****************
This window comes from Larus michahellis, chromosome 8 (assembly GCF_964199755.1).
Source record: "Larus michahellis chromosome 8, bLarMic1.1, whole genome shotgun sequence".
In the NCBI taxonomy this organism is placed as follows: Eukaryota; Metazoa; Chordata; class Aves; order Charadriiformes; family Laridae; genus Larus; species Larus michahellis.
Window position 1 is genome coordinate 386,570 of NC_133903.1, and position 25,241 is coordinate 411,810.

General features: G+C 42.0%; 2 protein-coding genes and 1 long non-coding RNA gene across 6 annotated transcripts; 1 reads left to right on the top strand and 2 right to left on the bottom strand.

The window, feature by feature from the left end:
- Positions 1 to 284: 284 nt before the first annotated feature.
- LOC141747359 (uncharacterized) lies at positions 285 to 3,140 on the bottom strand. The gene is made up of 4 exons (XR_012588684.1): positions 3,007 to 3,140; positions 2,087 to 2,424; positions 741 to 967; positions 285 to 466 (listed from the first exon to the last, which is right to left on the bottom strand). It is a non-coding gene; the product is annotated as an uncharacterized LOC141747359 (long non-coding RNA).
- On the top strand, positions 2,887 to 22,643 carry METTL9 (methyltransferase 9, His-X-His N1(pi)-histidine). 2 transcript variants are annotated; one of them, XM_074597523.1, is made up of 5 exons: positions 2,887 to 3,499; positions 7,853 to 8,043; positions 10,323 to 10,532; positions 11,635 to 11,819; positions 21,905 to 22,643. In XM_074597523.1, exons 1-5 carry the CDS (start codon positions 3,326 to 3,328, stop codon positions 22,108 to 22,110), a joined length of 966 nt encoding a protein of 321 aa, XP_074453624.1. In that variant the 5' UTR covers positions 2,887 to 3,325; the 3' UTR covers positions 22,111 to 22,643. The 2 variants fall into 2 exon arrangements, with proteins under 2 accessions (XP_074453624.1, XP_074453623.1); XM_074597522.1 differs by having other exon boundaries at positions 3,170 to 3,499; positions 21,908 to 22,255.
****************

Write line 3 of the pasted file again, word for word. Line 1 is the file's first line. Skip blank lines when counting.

In the NCBI taxonomy this organism is placed as follows: Eukaryota; Metazoa; Chordata; class Aves; order Charadriiformes; family Laridae; genus Larus; species Larus michahellis.